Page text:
John Smith, Captain Nagle, Captain Clarke, Lieutenant James B. Turner, and other intelligent and brave officers like them are still to the good work.
In the Sixty-third New York Volunteers I have lost, for some time at all events, the services of Major Joseph O'Neill, services ever most promptly and liberally rendered wherever his military obligations or patriotism required them.
Had I time it would be indeed a truly pleasing duty for me to speak, in connection with the Sixty-third, of such officers as Captain Gleeson, Captain Condon, Lieutenants Moore and Brady, and others whom it is now difficult to mention, not having the leisure to speak of them in terms of adequate commendation.
Within the last two months two regiments were incorporated in the brigade. Pennsylvania contributed the One hundred and sixteenth Volunteer Regiment of that State; Massachusetts contributed the Twenty-eighth Volunteer Regiment of the old Commonwealth. The fact that Colonel Heenan and Lieutenant-Colonel Mulholland, of the former regiment, were badly wounded, speaks sufficiently for the intrepidity and metal of the men of which it is composed. When there are such officers there must be staunch men.
The Twenty-eighth Massachusetts Volunteers, as I have already mentioned, was raised for the brigade, but, owing to some mistake, was kept aloof from it until, by a most fortunate vicissitude of the war, it was restored to us two weeks ago. It is a substantial and splendid accession to the Irish Brigade. It has sinew, heart, and soul. It is commanded by an officer (Colonel R. Byrnes) than whom it would be difficult to find one of superior aptitude for such a command, combining as he does the practical experience and matured capacity of a soldier of some years' standing with the natural qualities which enable one to figure successfully in military life. I have not a word, other than that of unqualified commendation, to bestow on this well-regulated and admirably disciplined regiment. Major Caraher, one of the best of its excellent officers, was wounded in the head.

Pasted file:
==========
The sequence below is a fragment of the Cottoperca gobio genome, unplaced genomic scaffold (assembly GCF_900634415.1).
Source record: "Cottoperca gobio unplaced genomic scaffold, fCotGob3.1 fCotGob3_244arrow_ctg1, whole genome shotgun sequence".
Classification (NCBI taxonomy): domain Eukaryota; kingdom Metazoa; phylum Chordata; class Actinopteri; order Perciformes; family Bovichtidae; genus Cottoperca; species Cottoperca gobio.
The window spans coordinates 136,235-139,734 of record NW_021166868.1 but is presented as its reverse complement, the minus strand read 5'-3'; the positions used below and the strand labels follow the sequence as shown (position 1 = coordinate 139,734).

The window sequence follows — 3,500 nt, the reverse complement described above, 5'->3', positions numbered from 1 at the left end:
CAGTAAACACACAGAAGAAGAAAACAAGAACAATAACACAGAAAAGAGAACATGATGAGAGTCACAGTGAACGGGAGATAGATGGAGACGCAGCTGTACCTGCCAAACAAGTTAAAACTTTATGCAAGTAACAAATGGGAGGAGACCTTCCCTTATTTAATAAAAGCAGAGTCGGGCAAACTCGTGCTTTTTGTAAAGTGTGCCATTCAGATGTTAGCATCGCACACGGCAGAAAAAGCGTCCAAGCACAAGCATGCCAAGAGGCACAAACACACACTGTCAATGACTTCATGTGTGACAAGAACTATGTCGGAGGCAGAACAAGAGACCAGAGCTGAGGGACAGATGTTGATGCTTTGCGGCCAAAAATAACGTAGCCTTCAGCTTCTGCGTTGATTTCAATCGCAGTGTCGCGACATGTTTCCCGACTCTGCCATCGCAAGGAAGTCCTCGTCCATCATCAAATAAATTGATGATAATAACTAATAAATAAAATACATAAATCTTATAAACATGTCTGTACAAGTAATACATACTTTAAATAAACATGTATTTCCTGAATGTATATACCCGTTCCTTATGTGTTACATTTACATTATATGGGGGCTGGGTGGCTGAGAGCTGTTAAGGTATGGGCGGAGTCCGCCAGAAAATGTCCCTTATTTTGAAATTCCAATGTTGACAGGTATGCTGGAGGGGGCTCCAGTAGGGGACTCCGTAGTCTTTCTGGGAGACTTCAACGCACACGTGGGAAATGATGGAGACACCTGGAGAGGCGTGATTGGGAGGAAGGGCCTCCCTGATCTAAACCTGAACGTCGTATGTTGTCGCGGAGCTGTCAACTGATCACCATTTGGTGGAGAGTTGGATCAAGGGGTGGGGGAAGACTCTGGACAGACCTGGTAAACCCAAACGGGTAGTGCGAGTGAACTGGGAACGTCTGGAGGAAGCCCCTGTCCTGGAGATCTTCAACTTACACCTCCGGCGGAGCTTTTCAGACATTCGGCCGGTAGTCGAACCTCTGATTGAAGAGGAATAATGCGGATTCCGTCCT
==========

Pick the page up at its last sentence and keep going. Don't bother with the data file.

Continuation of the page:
The chaplains and surgeons of the brigade could not be excelled in their devotion to the wounded. Their services were unremitting and most zealously rendered. Drs. Francis Reynolds, [J.] Pascal Smith, and Laurence Reynolds, with their assistant surgeons, behaved nobly. The first-named officer again vindicated the brilliant reputation he brought with him from the Crimea, and his conduct is all the more deserving of eulogy and gratitude, as a day or two before the battle he had obtained leave of absence, but, greatly to his inconvenience, remained with the brigade rather then be absent from his post at such a time.
A correct return of the killed, wounded, and missing of the brigade has been forwarded to the headquarters of the division.*
I close with especially recommending to the most favorable notice of the brigadier-general commanding the division every member of my staff. Captain W. G. Hart, of the Eighty-eighth New York Volunteers, the acting assistant adjutant-general of the brigade, was active, fearless, and indefatigable throughout the action. Lieutenant John J. Blake, of the same regiment, was not less distinguished for his courage and his energy' but in displaying these qualities on the day referred to, he displayed the courage and the energy which distinguished him in every battle in which the brigade has been engaged. Lieutenant Richard Emmet, also of the Eighty-eighth, astonished all who were the witnesses of his conduct,
*Embodied in revised statement, p.129.